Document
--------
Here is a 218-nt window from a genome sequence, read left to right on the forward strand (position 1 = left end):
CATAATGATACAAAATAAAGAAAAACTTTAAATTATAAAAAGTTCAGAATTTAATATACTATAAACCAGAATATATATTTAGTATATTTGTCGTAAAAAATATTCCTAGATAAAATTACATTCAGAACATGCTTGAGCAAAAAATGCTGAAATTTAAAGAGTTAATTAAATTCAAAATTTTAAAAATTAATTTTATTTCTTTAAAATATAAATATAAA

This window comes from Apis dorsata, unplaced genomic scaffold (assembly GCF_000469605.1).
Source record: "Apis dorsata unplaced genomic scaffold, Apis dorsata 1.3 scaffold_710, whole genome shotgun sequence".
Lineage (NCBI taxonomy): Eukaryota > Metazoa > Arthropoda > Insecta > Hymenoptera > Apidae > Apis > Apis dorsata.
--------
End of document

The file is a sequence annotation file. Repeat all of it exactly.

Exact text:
Here is a 218-nt window from a genome sequence, read left to right on the forward strand (position 1 = left end):
CATAATGATACAAAATAAAGAAAAACTTTAAATTATAAAAAGTTCAGAATTTAATATACTATAAACCAGAATATATATTTAGTATATTTGTCGTAAAAAATATTCCTAGATAAAATTACATTCAGAACATGCTTGAGCAAAAAATGCTGAAATTTAAAGAGTTAATTAAATTCAAAATTTTAAAAATTAATTTTATTTCTTTAAAATATAAATATAAA

This window comes from Apis dorsata, unplaced genomic scaffold (assembly GCF_000469605.1).
Source record: "Apis dorsata unplaced genomic scaffold, Apis dorsata 1.3 scaffold_710, whole genome shotgun sequence".
Lineage (NCBI taxonomy): Eukaryota > Metazoa > Arthropoda > Insecta > Hymenoptera > Apidae > Apis > Apis dorsata.